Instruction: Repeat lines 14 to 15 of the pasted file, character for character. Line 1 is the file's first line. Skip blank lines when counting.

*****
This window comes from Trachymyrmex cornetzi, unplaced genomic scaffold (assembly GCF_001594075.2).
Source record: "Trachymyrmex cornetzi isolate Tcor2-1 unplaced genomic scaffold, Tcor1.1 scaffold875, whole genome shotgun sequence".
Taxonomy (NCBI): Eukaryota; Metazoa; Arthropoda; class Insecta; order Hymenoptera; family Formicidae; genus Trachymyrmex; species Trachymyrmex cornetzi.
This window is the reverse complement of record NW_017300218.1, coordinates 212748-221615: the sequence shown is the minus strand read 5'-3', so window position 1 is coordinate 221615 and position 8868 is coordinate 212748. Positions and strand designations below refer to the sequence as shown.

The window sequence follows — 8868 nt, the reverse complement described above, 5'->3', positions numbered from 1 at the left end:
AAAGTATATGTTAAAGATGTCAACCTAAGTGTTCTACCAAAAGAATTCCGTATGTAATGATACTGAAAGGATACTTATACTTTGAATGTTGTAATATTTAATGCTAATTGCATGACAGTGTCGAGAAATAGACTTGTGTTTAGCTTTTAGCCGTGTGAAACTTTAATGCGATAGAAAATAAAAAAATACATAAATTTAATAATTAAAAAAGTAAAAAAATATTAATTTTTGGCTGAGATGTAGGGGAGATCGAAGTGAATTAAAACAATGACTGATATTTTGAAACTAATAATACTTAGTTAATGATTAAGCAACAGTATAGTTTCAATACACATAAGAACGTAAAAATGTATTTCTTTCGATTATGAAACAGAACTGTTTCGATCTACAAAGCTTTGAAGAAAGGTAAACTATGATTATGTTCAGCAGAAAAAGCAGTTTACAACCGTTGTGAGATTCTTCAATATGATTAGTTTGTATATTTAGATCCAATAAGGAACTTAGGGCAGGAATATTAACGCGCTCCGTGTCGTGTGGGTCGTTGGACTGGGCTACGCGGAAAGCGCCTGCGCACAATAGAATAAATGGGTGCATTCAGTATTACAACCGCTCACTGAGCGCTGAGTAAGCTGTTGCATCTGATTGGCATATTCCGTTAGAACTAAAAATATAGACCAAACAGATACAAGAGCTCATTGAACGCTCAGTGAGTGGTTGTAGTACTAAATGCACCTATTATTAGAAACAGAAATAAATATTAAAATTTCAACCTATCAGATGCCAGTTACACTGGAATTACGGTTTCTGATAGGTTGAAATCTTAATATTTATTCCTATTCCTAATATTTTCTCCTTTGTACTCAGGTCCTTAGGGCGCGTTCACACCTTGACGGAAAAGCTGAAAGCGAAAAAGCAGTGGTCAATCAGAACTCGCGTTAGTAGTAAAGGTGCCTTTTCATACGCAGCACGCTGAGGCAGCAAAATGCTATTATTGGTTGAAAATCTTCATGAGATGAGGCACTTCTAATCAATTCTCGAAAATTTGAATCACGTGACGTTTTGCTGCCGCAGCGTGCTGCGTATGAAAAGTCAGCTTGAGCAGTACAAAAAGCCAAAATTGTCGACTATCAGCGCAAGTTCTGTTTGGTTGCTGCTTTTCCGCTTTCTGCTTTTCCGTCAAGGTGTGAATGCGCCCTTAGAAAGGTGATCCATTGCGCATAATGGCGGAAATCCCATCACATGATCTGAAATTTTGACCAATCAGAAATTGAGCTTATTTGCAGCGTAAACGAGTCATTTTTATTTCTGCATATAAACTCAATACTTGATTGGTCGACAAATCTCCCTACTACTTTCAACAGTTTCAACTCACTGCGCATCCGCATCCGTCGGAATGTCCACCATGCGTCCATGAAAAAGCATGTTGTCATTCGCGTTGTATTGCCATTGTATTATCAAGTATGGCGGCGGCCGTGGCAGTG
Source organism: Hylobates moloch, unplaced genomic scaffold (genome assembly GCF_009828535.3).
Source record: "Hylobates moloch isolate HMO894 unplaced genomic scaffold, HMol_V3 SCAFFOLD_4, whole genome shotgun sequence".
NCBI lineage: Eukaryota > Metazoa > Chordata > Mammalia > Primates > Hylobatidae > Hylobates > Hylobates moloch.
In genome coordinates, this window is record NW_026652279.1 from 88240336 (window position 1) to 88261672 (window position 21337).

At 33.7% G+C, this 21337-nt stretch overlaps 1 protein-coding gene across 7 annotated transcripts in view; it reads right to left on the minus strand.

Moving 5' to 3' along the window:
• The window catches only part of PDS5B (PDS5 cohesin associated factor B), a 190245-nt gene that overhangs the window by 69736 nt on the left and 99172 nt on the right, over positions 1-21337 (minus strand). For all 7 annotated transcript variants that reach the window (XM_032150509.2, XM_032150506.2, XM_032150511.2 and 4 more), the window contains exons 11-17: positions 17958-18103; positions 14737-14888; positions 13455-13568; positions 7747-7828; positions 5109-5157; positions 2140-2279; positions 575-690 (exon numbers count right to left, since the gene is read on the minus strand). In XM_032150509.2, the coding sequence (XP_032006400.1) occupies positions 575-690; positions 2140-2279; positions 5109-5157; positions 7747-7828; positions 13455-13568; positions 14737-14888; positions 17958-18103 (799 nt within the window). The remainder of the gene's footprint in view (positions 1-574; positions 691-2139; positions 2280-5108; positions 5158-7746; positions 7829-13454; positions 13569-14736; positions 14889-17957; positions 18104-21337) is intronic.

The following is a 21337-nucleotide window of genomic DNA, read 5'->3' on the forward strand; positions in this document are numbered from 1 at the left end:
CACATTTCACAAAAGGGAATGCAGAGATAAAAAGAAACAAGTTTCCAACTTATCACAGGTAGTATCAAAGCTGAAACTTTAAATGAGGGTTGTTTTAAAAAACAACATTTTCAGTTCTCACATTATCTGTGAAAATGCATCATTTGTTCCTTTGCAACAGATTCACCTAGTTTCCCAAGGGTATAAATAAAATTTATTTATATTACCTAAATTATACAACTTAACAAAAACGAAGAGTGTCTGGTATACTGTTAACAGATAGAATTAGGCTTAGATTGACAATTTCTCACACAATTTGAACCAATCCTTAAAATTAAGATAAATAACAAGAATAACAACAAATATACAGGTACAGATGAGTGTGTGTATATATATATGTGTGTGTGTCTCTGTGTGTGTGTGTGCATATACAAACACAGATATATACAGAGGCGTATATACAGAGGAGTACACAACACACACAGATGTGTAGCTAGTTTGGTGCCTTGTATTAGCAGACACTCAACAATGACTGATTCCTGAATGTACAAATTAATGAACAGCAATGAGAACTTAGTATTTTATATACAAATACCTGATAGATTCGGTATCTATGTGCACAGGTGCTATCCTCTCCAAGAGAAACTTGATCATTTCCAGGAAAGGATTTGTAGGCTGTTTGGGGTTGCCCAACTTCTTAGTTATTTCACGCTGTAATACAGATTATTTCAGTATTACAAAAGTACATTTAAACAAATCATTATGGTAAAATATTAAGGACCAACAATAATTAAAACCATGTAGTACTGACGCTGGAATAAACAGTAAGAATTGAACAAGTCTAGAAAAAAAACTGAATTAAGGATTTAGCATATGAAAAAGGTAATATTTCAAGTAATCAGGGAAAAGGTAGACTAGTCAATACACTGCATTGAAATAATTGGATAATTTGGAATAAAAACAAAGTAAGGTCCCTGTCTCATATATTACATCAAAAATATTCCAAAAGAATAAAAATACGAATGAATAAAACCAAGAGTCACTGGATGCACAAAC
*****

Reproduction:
The following is a 21337-nucleotide window of genomic DNA, read 5'->3' on the forward strand; positions in this document are numbered from 1 at the left end:
CACATTTCACAAAAGGGAATGCAGAGATAAAAAGAAACAAGTTTCCAACTTATCACAGGTAGTATCAAAGCTGAAACTTTAAATGAGGGTTGTTTTAAAAAACAACATTTTCAGTTCTCACATTATCTGTGAAAATGCATCATTTGTTCCTTTGCAACAGATTCACCTAGTTTCCCAAGGGTATAAATAAAATTTATTTATATTACCTAAATTATACAACTTAACAAAAACGAAGAGTGTCTGGTATACTGTTAACAGATAGAATTAGGCTTAGATTGACAATTTCTCACACAATTTGAACCAATCCTTAAAATTAAGATAAATAACAAGAATAACAACAAATATACAGGTACAGATGAGTGTGTGTATATATATATGTGTGTGTGTCTCTGTGTGTGTGTGTGCATATACAAACACAGATATATACAGAGGCGTATATACAGAGGAGTACACAACACACACAGATGTGTAGCTAGTTTGGTGCCTTGTATTAGCAGACACTCAACAATGACTGATTCCTGAATGTACAAATTAATGAACAGCAATGAGAACTTAGTATTTTATATACAAATACCTGATAGATTCGGTATCTATGTGCACAGGTGCTATCCTCTCCAAGAGAAACTTGATCATTTCCAGGAAAGGATTTGTAGGCTGTTTGGGGTTGCCCAACTTCTTAGTTATTTCACGCTGTAATACAGATTATTTCAGTATTACAAAAGTACATTTAAACAAATCATTATGGTAAAATATTAAGGACCAACAATAATTAAAACCATGTAGTACTGACGCTGGAATAAACAGTAAGAATTGAACAAGTCTAGAAAAAAAACTGAATTAAGGATTTAGCATATGAAAAAGGTAATATTTCAAGTAATCAGGGAAAAGGTAGACTAGTCAATACACTGCATTGAAATAATTGGATAATTTGGAATAAAAACAAAGTAAGGTCCCTGTCTCATATATTACATCAAAAATATTCCAAAAGAATAAAAATACGAATGAATAAAACCAAGAGTCACTGGATGCACAAAC